Growth in the price of groceries slowed in January in tandem with a drop in the headline inflation rate, according to Statistics Canada, but a food expert says the fight between parliament and the country’s largest grocers is far from over.

The growth in prices for food purchased from stores last month declined to 3.4 per cent year-over-year, compared to 4.7 per cent in December, according to StatCan’s latest Consumer Price Index (CPI) reading.

“Things are easing for sure,” Sylvain Charlebois, director of the Agri-Food Analytics Lab at Dalhousie University told BNN Bloomberg in a Tuesday interview following the CPI release on Tuesday.

“If you talk to food companies, they are seeing the same thing; supply chains are much easier to manage right now, and margins are more predictable, so it's not surprising that we're seeing consumers benefiting.”

A number of other CPI categories also saw subdued price growth as Canada’s headline inflation rate fell to 2.9 per cent in January from 3.4 per cent the month before.

StatCan said that while grocery prices remain “elevated,” there was a broad-based easing in price growth across many categories including meat, dairy and fresh fruit, while some food items, such as soup and bacon, saw price declines last month.

Grocery code of conduct

Despite Tuesday’s encouraging CPI release, Charlebois said the dispute between parliament and Canadian grocers over high prices is likely to continue, adding that MPs are “running out of patience.”

In the latest development, a House of Commons committee tasked with examining food prices in Canada urged major grocers Loblaw and Walmart to sign on to a voluntary code of conduct on Friday, or risk having it made mandatory.

Both companies have said they wouldn’t sign the code as currently written, saying it could lead to higher prices at their stores. 

“Everyone agrees that a code of conduct would actually help to increase competition overall, and we all know now that both Loblaw and Walmart are not necessarily adhering to a voluntary code,” Charlebois said.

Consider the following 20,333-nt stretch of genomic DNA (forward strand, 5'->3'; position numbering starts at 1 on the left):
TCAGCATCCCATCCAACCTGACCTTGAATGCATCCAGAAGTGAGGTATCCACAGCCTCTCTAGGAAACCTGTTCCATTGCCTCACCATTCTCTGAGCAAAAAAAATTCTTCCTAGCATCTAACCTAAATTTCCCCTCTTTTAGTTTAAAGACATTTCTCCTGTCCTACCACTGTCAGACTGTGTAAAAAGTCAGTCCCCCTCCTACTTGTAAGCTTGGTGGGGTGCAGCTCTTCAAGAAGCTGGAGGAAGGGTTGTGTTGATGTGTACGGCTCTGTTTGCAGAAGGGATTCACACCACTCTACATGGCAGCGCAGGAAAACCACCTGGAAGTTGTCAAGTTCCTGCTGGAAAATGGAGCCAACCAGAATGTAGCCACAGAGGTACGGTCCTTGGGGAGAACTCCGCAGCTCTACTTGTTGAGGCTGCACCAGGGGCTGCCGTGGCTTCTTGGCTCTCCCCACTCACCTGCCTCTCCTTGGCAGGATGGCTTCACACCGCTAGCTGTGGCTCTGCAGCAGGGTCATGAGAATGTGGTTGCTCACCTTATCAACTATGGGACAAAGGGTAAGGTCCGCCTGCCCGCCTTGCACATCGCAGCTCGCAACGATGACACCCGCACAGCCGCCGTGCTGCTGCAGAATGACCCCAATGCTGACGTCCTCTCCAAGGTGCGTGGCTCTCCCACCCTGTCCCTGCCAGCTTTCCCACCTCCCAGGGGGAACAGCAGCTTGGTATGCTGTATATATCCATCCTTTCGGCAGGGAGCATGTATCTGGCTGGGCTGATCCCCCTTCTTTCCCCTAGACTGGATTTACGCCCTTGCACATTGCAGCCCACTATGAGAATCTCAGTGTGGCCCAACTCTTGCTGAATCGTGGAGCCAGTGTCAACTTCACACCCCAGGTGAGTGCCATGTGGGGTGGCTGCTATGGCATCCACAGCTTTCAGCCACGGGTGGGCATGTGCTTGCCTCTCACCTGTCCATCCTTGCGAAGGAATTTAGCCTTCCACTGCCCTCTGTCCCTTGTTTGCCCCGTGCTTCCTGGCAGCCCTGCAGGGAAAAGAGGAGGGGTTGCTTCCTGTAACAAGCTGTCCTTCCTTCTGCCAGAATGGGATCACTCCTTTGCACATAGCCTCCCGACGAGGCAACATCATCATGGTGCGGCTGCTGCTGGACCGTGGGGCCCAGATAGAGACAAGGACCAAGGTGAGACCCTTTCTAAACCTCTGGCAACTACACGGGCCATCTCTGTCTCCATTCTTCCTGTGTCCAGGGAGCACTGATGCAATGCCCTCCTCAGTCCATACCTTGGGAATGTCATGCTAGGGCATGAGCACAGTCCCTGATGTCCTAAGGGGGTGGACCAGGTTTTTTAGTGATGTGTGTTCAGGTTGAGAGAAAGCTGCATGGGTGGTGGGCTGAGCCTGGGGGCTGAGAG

“Without the two big players, I don't think a code would actually work in Canada, which is why MPs are really pressuring those two companies.”

The code, written by industry stakeholders, was drafted with the aim of creating a set of rules for fair dealings in negotiations between suppliers and grocers.

The code’s proponents say it would level the playing field both for suppliers and smaller grocery companies, as large grocers like Loblaw and Walmart currently hold too much negotiating power.

“A lot of people think that the code is about government intervention – it is not,” Charlebois noted.

“It is not about price fixing, it's really more about creating a level playing field and giving a chance for suppliers to survive and to have a shot at the market.”

Consumer habits

Charlebois said that most Canadian consumers remain “desperate” for grocery savings, and that shoppers have increased their trips to the store and expanded the number of grocers they visit in search of better affordability.

“People are going to the grocery store way more often. The frequency rate for grocery businesses has gone up 32 per cent in the last six years,” he said.

“What that means is that people are just bargain hunting a lot more – they're visiting more grocery stores.”

Charlebois said that as shoppers “expand their portfolio” of stores that they frequent, grocers will need to offer more generous loyalty programs and deals to entice consumers to stick around.

With files from The Canadian Press